Vancouver Island's recovering forest industry 'inundated' with applications from oil, gas workers; many are residents who left to find work after US housing crash

NANAIMO, British Columbia , January 21, 2014 () – An influx of Nanaimo-area residents who work north in the oilpatch are now looking for work in Vancouver Island's recovering forestry industry.

Many Nanaimo forestry workers lost jobs with the crash of the American housing market in 2007, which was the main market for B.C.'s forest exports, but now city employers are seeing a turnaround and have jobs to fill.

The news comes after an announcement from the provincial government that exports of softwood lumber from B.C. have reached record highs, thanks to increased sales to China, Japan and the U.S. An spike in forestry jobs is good news for oil workers who spend weeks separated from their families and want to enjoy the Island lifestyle full-time, but who had no luck in the Island's forestry industry in the past.

Don Banasky, the operations manager at CopCan Contracting Ltd. and FallTech Logging in Nanaimo, said that his desk is covered with resumes from oil field workers.

"A lot of these guys live locally and work away," Banasky said.

"The main thing to consider is that some workers left the forestry industry to go to oil and gas, now I'm seeing some of those resumes cross my desk."

Banasky, who is also the current president of the Truck Loggers Association, added that he is hiring and will be interviewing people for spring jobs soon.

"It's an exciting time. There's a lot of growth expected," he said.

"I know the oil patch likely pays more, but we have extremely well paying jobs. And there's no office like working in the forest."

Rick Parcher, who lives in Port Alberni, is one example.

He grew up in forestry but got a job in oil and gas after not being able to find a stable work in his field.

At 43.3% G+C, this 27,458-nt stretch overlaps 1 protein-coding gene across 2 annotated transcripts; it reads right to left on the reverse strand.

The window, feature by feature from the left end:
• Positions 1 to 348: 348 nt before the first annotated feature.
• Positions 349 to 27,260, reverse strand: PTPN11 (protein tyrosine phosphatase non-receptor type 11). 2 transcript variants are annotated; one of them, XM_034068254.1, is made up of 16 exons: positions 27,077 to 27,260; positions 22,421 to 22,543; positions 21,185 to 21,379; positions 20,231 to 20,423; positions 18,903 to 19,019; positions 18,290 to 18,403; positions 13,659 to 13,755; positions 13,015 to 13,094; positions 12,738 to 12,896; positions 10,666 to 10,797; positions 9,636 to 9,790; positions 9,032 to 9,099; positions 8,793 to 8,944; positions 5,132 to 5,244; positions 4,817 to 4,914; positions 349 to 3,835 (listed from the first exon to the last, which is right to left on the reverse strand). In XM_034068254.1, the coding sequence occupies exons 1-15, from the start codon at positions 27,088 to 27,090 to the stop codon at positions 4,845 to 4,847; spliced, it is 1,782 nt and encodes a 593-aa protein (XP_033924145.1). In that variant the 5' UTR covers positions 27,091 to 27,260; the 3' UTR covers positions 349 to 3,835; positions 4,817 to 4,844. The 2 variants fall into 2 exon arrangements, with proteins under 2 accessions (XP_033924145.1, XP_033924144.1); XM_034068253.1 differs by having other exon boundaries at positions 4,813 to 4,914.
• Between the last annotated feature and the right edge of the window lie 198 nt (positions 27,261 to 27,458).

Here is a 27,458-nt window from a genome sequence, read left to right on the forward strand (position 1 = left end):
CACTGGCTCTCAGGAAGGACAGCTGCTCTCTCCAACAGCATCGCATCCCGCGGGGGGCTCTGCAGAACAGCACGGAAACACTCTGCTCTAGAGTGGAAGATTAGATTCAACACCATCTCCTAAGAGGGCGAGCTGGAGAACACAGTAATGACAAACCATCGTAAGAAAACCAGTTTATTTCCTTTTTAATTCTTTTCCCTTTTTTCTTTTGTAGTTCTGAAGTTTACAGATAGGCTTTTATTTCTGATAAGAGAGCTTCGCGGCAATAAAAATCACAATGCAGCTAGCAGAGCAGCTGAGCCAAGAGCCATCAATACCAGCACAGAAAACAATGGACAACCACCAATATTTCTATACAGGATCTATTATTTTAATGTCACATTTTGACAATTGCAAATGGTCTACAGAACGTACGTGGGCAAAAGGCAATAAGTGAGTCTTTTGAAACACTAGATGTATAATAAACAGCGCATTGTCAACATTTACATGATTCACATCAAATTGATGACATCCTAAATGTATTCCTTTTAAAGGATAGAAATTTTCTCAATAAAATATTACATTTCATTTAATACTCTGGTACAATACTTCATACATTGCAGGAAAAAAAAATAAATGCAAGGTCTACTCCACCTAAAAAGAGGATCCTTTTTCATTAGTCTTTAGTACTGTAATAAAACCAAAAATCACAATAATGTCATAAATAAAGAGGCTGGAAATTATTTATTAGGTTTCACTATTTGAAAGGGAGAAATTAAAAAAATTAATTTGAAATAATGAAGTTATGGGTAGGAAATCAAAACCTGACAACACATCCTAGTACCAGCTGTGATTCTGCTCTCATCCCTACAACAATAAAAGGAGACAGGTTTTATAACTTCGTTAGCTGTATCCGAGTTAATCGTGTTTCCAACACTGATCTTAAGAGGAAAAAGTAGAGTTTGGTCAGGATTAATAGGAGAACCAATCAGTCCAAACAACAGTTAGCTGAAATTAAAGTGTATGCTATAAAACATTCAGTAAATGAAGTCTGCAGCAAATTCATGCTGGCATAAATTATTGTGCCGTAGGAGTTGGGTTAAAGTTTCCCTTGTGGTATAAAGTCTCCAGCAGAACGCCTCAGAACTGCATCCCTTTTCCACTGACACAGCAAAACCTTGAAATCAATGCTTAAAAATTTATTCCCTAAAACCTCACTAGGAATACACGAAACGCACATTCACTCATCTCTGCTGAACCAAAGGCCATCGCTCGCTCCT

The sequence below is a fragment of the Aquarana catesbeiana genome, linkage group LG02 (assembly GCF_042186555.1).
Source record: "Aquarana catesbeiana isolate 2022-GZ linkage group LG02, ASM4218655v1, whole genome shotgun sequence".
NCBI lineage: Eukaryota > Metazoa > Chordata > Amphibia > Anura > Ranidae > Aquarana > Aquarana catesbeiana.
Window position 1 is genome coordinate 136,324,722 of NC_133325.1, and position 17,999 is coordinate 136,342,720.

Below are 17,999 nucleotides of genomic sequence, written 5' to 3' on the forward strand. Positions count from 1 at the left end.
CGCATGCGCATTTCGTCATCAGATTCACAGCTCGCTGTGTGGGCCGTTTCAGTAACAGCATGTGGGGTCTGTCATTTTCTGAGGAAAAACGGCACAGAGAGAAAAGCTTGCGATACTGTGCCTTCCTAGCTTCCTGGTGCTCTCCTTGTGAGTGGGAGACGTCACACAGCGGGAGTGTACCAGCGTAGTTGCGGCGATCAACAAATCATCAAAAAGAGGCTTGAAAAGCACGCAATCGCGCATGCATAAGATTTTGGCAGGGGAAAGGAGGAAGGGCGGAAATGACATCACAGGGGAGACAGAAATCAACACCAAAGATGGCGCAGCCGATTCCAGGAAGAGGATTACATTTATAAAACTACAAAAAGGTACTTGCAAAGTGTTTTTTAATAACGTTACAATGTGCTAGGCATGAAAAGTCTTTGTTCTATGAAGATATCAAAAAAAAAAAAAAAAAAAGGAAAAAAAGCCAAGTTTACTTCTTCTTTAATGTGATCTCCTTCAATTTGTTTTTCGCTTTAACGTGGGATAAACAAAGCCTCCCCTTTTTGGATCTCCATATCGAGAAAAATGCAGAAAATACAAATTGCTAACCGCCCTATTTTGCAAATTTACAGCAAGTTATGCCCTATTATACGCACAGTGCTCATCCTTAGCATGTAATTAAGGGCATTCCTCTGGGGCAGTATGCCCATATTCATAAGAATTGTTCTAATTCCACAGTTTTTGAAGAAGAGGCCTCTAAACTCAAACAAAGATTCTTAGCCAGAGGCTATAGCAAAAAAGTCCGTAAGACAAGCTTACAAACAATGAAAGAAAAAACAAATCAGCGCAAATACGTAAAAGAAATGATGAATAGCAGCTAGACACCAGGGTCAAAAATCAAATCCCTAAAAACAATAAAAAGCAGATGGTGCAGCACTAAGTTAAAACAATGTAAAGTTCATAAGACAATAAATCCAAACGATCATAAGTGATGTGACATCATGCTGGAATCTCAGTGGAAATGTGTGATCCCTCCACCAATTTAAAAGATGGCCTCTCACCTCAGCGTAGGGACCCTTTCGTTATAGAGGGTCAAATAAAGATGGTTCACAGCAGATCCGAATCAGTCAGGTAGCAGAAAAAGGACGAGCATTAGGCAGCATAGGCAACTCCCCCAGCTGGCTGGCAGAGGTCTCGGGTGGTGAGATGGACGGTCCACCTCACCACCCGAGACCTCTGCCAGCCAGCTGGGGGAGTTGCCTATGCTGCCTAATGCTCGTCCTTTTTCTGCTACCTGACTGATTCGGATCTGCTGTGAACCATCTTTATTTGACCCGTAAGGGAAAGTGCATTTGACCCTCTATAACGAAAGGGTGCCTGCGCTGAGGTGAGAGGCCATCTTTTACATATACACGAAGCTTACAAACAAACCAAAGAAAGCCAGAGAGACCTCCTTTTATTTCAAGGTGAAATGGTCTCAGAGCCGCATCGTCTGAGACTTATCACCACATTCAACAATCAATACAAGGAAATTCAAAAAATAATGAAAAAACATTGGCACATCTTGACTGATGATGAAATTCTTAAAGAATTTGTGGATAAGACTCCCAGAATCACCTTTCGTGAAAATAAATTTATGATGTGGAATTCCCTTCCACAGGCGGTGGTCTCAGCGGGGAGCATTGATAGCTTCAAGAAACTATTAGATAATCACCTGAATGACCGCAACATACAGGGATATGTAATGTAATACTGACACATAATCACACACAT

But got tired of being away from his wife and two daughters for three weeks at a time while only being home for one.

He returned to forestry last summer, and currently works as a change hand for Alternative Forest Operations just outside Chemainus.

Bridger Schmidt, who manages Alternative Forest Operations, said in a release that skills developed in oil and gas can be transferred back to forestry.

"I attract and retain people on my crew by selling the West Coast lifestyle and quality of life," Schmidt said.

"Money isn't everything." But while local companies are being inundated with applications, some workers are still being lured north by big money.

Levi Sampson, president of Harmac Pacific, said his company is constantly going through the process of hiring new people because of its aging workforce.

He occasionally hires people with experience in the oil fields and said the skill sets required in the two industries are similar, but he can more easily recall employees he's lost.

"Even recently, we've lost a couple of our power engineers because they have gone to work in oil," he said.

"There's a lot of money to be made up north, I guess." 250-729-4230

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